Burkina Faso, or Burkina, a landlocked country in western Africa. It lies south of the Sahara and is bordered by Mali, Niger, Benin, Togo, Ghana, and Cte d'Ivoire. The area is 105,869 square miles (274,200 km2)—about that of the state of Colorado. The name Burkina Faso, adopted in 1984, means "Land of Honest People." The previous name was Upper Volta.
The land consists of plains and low plateaus that average roughly 700 to 1,100 feet (210 to 340 m) above sea level. The highest area is in the southwest near the Mali border, where an elevation of 2,460 feet (750 m) is reached. Much of Burkina Faso dips gently toward the south and is drained by the Black Volta (Mouhoun), Red Volta (Nazinon), and White Volta (Nakambe) rivers, which unite in Ghana to form the Volta River.
The climate is tropical and is marked by three distinct seasons: warm and dry (November-February), hot and dry (March-May), and hot and wet (June-October). Temperatures often rise well above 100° F. (38° C.) during the hottest months and rarely drop below 60° F. (16° C.) during the coolest. A hot, dry, dust-laden wind, called a harmattan, occasionally blows in from the Sahara during the dry months. Annual rainfall, which is highly variable from year to year, averages from less than 10 inches (250 mm) in the north to as much as 40 inches (1,000 mm) in the south.
Northern Burkina Faso is sparsely covered by steppe vegetation and is part of the Sahel region of Africa, where devastating droughts and famines periodically occur. Savannas prevail in the south.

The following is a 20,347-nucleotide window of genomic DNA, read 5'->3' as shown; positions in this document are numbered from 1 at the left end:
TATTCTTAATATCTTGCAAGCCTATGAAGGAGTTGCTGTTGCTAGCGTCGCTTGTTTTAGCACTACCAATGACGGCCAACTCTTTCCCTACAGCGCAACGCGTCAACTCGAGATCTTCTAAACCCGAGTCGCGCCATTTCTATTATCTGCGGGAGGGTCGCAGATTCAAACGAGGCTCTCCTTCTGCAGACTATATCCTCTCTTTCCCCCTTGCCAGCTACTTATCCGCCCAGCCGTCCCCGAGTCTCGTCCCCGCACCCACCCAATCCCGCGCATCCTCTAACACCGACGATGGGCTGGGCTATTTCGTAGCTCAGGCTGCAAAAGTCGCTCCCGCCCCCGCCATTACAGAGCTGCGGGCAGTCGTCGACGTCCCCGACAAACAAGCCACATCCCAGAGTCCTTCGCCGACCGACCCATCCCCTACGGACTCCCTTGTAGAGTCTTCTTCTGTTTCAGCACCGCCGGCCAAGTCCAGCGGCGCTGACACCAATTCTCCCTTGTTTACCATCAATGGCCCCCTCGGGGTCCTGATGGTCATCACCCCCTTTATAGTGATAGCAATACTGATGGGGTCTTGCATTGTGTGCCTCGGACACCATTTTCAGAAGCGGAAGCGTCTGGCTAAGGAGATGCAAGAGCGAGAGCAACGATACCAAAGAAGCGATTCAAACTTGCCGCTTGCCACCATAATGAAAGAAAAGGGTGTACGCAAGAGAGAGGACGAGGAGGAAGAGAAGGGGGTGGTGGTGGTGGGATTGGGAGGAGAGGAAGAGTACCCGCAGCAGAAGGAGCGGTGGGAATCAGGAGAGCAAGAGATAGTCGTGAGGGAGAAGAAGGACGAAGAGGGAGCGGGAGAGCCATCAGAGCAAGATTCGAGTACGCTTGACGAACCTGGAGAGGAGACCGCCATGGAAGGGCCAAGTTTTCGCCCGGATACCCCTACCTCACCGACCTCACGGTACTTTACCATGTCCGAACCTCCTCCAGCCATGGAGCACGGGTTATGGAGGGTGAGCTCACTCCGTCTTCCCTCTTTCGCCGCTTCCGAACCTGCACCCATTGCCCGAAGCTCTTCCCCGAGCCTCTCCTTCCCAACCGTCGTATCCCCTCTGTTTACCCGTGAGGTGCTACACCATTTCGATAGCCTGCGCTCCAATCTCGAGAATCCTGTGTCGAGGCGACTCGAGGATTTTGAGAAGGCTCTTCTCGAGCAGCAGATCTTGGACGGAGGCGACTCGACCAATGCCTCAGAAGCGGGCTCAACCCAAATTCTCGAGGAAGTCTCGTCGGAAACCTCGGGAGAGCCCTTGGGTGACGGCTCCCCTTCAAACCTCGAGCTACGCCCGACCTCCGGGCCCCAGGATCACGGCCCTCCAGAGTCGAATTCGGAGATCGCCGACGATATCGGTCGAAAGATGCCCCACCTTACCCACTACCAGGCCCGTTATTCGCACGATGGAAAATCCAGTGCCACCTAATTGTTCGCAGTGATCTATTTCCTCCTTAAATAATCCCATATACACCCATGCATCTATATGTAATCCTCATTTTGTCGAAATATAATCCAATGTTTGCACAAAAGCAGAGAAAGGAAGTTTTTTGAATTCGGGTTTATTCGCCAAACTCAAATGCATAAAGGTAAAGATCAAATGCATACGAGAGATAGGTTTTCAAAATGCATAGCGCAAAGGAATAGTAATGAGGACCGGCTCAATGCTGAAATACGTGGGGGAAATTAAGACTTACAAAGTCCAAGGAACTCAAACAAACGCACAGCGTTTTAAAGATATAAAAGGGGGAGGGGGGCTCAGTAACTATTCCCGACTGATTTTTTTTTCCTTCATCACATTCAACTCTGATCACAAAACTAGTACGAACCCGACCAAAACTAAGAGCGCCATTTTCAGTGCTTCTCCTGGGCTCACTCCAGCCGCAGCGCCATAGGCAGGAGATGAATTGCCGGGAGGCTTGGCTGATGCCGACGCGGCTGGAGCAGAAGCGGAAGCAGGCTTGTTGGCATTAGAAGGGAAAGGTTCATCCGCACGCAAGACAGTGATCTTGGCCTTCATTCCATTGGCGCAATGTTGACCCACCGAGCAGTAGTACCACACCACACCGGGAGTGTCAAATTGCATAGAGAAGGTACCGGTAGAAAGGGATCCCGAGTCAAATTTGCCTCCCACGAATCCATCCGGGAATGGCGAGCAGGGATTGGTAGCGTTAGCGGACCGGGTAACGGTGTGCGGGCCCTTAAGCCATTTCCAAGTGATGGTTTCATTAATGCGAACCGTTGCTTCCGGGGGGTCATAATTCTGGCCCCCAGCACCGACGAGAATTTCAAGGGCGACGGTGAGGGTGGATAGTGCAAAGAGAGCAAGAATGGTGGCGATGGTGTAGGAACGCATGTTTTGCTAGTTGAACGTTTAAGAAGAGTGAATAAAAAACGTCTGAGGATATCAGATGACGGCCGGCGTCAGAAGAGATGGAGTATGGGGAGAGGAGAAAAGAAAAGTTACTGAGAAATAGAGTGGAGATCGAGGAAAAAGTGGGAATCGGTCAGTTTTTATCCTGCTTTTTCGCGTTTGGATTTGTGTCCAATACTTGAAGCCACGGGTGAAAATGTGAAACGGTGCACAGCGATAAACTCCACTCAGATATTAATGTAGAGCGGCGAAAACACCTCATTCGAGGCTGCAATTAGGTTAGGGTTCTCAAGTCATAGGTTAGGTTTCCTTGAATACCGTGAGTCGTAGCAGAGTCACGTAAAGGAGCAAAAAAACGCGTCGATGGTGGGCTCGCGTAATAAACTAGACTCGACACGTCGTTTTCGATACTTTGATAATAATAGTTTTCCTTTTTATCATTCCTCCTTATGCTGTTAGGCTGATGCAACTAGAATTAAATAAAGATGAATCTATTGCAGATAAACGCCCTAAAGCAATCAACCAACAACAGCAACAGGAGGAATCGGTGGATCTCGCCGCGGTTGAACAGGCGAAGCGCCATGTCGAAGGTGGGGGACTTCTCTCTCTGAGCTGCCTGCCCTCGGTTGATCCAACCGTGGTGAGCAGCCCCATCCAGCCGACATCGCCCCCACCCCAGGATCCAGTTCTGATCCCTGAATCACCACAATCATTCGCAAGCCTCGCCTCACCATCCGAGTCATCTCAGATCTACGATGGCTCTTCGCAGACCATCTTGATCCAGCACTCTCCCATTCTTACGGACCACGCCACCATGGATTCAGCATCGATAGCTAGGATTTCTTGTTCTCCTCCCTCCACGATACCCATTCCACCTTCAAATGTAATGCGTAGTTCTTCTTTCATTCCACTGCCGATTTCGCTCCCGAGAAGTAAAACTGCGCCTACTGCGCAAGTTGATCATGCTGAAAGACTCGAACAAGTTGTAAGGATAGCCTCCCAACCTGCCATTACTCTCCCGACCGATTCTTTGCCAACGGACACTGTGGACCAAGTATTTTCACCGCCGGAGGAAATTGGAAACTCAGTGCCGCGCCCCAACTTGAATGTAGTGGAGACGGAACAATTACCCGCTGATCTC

Burkina Faso is one of the poorest and least industrialized countries in Africa. It is predominantly agricultural, with subsistence farming and livestock raising prevalent. Production depends largely on the amount of rainfall.
The chief subsistence crops are sorghum, millet, rice, and corn. Cash crops include cotton, which is the leading export, peanuts, and shea nuts. Cattle, goats, and sheep, which are raised mainly in the northern and eastern parts of the country, are the most numerous livestock.
Manufacturing consists chiefly of making simple household and consumer goods, including textiles, soap, cooking oils, beverages, flour, and shoes. Production comes mainly from Ouagadougou, the capital, Bobo-Dioulasso, Koudougou, and Banfora, all of which are located on the nation's only railway.
The country's mineral resources, notably gold and manganese, are potentially important sources of wealth. At present, however, mining is little developed.
The railway runs southwestward from Kaya to the port of Abidjan, Ivory Coast—some 700 miles (1,130 km) away. Hard-surfaced roads link the larger cities and provide access to adjacent countries. The main airport, at Ouagadougou, provides regional flights and limited international service.
Burkina Faso's basic currency unit is the CFA franc.
The two most important cities are Ouagadougou, the capital, and Bobo-Dioulasso. Most of the country's people are of African ancestry. The Mossi people, in the north, make up about half of the population. Other groups are the Bobo, in the southwest, and the Gourma (or Gourounsi), in the east. Many people are animists; about 60 per cent, Muslims; and about 25 per cent, Christians.
The official language is French, but it is spoken only by the educated elite. More, spoken by the Mossi, is the principal indigenous tongue. Primary school begins at age six and lasts seven years. Secondary school lasts five years. The leading institution of higher learning is the University of Ouagadougou (founded in 1974). The literacy rate is around 20 per cent.
Under the constitution of 1991, the head of state and government is the president, who is elected to a five-year term. Members of the legislature, called the National Assembly, are elected to five-year terms. The 111 members of the National Assembly are elected by the people. Government operations are handled by the president with the help of the Council of Ministers.